"Nature alone is antique, and the oldest art a mushroom" Thomas Carlyle
The terms "mushroom" and "toadstool" go back centuries and were never precisely defined, nor was there consensus on application. During the 15th and 16th centuries, the terms mushrom, mushrum, muscheron, mousheroms, mussheron, or musserouns were used.
The term "mushroom" and its variations may have been derived from the French word mousseron in reference to moss (mousse). Delineation between edible and poisonous fungi is not clear-cut, so a "mushroom" may be edible, poisonous, or unpalatable.
Cultural or social phobias of mushrooms and fungi may be related. The term "fungophobia" was coined by William Delisle Hay of England, who noted a national superstition or fear of "toadstools".
The word "toadstool" has apparent analogies in Dutch padde(n)stoel (toad-stool/chair, mushroom) and German Krötenschwamm (toad-fungus, alt. word for panther cap). In German folklore and old fairy tales, toads are often depicted sitting on toadstool mushrooms and catching, with their tongues, the flies that are said to be drawn to the Fliegenpilz, a German name for the toadstool, meaning "flies' mushroom". This is how the mushroom got another of its names, Krötenstuhl (a less-used German name for the mushroom), literally translating to "toad-stool".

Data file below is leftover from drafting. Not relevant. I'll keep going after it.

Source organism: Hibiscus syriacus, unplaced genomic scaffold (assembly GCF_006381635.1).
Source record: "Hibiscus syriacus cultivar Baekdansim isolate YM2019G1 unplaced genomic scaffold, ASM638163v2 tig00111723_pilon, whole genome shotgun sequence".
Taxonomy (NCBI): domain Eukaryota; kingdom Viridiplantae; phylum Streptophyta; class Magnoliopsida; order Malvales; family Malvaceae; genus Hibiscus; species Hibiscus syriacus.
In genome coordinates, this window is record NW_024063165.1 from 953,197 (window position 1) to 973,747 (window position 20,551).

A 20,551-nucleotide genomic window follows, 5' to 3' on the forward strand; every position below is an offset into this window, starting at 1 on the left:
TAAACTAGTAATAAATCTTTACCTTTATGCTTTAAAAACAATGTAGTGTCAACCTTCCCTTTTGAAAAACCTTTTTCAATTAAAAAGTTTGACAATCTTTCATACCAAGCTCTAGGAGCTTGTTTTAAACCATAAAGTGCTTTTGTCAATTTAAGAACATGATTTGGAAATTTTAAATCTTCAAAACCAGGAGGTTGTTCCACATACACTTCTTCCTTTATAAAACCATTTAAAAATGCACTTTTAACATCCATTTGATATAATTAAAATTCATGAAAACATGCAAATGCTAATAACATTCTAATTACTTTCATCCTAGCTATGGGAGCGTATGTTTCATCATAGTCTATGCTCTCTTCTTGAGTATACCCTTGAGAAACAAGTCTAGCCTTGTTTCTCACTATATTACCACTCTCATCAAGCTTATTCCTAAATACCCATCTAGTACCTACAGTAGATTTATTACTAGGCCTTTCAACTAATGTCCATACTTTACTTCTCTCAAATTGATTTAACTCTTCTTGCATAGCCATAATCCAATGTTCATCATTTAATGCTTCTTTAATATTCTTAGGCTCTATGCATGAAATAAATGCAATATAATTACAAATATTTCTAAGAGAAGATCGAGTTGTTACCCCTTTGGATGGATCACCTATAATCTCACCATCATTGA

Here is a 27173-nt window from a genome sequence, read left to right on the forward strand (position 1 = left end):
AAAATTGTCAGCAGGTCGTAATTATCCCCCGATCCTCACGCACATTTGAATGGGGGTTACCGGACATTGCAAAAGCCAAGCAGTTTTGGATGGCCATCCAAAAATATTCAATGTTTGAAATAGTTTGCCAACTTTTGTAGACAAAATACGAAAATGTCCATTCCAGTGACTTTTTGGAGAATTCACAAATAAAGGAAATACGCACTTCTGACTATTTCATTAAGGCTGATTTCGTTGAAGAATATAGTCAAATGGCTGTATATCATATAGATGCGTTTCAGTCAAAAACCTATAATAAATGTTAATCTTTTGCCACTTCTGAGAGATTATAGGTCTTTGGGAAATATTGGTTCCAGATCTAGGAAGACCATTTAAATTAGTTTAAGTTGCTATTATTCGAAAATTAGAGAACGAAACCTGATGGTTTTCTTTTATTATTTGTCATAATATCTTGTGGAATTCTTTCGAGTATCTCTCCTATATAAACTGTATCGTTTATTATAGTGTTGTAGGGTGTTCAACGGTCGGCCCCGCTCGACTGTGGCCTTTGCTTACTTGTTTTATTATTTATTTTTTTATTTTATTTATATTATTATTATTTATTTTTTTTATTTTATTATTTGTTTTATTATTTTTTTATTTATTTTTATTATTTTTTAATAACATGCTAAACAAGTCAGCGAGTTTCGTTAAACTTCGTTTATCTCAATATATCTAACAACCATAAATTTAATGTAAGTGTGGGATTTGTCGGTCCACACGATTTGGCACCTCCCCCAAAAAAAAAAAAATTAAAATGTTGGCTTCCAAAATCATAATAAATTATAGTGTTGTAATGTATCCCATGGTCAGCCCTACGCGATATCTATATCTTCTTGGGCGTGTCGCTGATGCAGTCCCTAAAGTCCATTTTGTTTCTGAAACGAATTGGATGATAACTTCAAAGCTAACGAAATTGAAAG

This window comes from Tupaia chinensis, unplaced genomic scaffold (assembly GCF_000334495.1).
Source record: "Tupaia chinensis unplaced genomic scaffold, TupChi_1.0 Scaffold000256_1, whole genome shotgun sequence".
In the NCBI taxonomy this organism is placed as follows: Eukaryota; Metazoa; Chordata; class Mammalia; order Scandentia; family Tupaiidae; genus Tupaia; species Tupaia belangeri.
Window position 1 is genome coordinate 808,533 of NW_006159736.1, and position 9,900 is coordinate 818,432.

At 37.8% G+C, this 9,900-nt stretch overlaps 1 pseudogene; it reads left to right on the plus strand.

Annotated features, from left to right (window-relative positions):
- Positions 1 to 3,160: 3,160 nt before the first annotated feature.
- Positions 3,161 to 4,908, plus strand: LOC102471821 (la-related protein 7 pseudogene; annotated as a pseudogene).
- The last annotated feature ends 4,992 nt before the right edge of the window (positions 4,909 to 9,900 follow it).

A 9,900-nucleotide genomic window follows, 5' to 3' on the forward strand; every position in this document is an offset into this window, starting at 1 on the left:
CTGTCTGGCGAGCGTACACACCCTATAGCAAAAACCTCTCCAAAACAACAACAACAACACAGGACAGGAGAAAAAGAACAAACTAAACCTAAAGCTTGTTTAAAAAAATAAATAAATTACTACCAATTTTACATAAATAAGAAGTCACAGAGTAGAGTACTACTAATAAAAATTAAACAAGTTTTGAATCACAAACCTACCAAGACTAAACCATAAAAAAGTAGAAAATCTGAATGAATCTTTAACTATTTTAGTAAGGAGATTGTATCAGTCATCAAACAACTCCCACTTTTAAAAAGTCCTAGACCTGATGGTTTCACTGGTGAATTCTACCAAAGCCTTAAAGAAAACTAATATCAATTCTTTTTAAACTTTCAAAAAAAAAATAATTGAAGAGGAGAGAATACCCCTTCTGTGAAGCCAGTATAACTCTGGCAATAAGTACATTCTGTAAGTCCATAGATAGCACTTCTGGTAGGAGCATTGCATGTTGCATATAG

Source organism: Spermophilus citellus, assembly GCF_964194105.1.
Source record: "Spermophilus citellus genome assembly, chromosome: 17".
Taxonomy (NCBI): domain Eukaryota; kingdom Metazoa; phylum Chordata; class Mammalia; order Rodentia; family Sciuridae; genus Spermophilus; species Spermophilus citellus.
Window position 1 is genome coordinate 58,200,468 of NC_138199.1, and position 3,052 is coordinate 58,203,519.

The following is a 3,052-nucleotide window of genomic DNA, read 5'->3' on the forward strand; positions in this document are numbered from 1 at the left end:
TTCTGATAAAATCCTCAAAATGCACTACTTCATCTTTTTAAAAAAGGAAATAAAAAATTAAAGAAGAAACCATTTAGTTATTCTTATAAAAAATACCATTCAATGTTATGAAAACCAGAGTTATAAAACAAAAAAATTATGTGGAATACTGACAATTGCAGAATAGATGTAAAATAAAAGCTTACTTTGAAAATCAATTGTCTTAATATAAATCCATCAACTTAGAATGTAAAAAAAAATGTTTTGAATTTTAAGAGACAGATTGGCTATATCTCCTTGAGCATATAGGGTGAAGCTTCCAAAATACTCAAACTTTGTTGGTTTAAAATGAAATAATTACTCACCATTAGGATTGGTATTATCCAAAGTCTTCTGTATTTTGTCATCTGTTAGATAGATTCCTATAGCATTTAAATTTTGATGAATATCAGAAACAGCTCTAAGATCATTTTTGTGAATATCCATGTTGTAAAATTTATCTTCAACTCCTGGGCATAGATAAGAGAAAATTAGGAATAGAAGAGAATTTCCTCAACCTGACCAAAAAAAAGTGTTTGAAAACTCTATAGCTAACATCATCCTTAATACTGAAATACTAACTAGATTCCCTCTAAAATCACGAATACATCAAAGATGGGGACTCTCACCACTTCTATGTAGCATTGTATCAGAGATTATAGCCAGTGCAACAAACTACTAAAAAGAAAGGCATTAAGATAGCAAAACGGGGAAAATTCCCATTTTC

I create fabric flowers but I am drawn to mushrooms and fungi. For many reasons.
Mushrooms are powerful.
They have healing properties, and are a wonderful source of nutrition.
They also have a dark side and can be fatally poisonous.
From a Witches Diary
"At the first light of daybreak, a walk through the forest, sticky vines clinging to my skirt, I walk toward the foot of the largest tree in the center clearing. An old oak tree with broad brown ragged leaves. Dark green moss runs down the bark and there at the base I see what I have come for. Small black/brown velvety knobs. I bend down, my knees are creaking, I lean on my cane and check the long stems, they have ripples and ridges on them, there are about 20 , enough for a thick, dark brew..."
Secretive and shrouded shades of grey. the fruit.
Full bodied stems to be dried and sliced for tea.
The dark underside of the mushroom head when detached from the stem to be dried till the next moon and then to be ground into a fine powder.
Now to chop them up for the brew.
More to come.